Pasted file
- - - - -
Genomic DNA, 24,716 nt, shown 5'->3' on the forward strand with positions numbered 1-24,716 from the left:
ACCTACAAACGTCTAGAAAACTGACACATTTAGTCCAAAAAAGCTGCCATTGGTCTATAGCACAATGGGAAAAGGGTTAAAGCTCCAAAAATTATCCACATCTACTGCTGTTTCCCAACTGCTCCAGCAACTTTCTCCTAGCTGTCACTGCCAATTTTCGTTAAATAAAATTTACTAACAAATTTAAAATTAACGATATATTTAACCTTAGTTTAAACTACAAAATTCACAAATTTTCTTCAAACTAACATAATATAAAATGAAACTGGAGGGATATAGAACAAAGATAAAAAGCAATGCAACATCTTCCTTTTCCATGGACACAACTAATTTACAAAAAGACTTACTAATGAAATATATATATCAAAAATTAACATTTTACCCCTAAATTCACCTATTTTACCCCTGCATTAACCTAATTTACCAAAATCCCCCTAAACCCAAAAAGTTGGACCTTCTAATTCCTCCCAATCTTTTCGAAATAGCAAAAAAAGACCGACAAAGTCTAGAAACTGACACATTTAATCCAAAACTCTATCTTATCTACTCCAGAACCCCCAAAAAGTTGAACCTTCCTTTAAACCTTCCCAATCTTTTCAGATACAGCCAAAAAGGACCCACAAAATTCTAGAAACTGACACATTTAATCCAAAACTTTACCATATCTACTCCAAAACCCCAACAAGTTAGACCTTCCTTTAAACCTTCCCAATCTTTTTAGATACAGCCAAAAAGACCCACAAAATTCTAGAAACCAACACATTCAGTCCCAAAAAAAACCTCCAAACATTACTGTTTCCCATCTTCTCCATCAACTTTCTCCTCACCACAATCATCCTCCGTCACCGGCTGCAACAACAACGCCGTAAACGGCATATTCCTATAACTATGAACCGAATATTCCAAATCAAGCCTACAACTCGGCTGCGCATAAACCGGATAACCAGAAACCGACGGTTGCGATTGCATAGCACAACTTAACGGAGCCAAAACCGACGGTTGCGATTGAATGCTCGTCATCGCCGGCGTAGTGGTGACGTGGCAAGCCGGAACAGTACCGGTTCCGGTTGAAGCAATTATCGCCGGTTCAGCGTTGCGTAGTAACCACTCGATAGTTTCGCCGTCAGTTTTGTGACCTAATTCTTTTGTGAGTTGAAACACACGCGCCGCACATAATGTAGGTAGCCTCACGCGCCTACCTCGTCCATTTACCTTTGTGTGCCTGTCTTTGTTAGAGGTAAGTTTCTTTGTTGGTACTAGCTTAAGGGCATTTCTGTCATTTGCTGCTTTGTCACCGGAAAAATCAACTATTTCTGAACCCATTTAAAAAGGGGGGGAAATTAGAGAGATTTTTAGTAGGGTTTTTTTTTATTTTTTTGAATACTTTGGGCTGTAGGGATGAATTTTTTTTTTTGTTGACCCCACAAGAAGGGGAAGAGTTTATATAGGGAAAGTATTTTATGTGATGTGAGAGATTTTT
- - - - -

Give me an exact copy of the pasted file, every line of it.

Genomic DNA, 24,716 nt, shown 5'->3' on the forward strand with positions numbered 1-24,716 from the left:
ACCTACAAACGTCTAGAAAACTGACACATTTAGTCCAAAAAAGCTGCCATTGGTCTATAGCACAATGGGAAAAGGGTTAAAGCTCCAAAAATTATCCACATCTACTGCTGTTTCCCAACTGCTCCAGCAACTTTCTCCTAGCTGTCACTGCCAATTTTCGTTAAATAAAATTTACTAACAAATTTAAAATTAACGATATATTTAACCTTAGTTTAAACTACAAAATTCACAAATTTTCTTCAAACTAACATAATATAAAATGAAACTGGAGGGATATAGAACAAAGATAAAAAGCAATGCAACATCTTCCTTTTCCATGGACACAACTAATTTACAAAAAGACTTACTAATGAAATATATATATCAAAAATTAACATTTTACCCCTAAATTCACCTATTTTACCCCTGCATTAACCTAATTTACCAAAATCCCCCTAAACCCAAAAAGTTGGACCTTCTAATTCCTCCCAATCTTTTCGAAATAGCAAAAAAAGACCGACAAAGTCTAGAAACTGACACATTTAATCCAAAACTCTATCTTATCTACTCCAGAACCCCCAAAAAGTTGAACCTTCCTTTAAACCTTCCCAATCTTTTCAGATACAGCCAAAAAGGACCCACAAAATTCTAGAAACTGACACATTTAATCCAAAACTTTACCATATCTACTCCAAAACCCCAACAAGTTAGACCTTCCTTTAAACCTTCCCAATCTTTTTAGATACAGCCAAAAAGACCCACAAAATTCTAGAAACCAACACATTCAGTCCCAAAAAAAACCTCCAAACATTACTGTTTCCCATCTTCTCCATCAACTTTCTCCTCACCACAATCATCCTCCGTCACCGGCTGCAACAACAACGCCGTAAACGGCATATTCCTATAACTATGAACCGAATATTCCAAATCAAGCCTACAACTCGGCTGCGCATAAACCGGATAACCAGAAACCGACGGTTGCGATTGCATAGCACAACTTAACGGAGCCAAAACCGACGGTTGCGATTGAATGCTCGTCATCGCCGGCGTAGTGGTGACGTGGCAAGCCGGAACAGTACCGGTTCCGGTTGAAGCAATTATCGCCGGTTCAGCGTTGCGTAGTAACCACTCGATAGTTTCGCCGTCAGTTTTGTGACCTAATTCTTTTGTGAGTTGAAACACACGCGCCGCACATAATGTAGGTAGCCTCACGCGCCTACCTCGTCCATTTACCTTTGTGTGCCTGTCTTTGTTAGAGGTAAGTTTCTTTGTTGGTACTAGCTTAAGGGCATTTCTGTCATTTGCTGCTTTGTCACCGGAAAAATCAACTATTTCTGAACCCATTTAAAAAGGGGGGGAAATTAGAGAGATTTTTAGTAGGGTTTTTTTTTATTTTTTTGAATACTTTGGGCTGTAGGGATGAATTTTTTTTTTTGTTGACCCCACAAGAAGGGGAAGAGTTTATATAGGGAAAGTATTTTATGTGATGTGAGAGATTTTT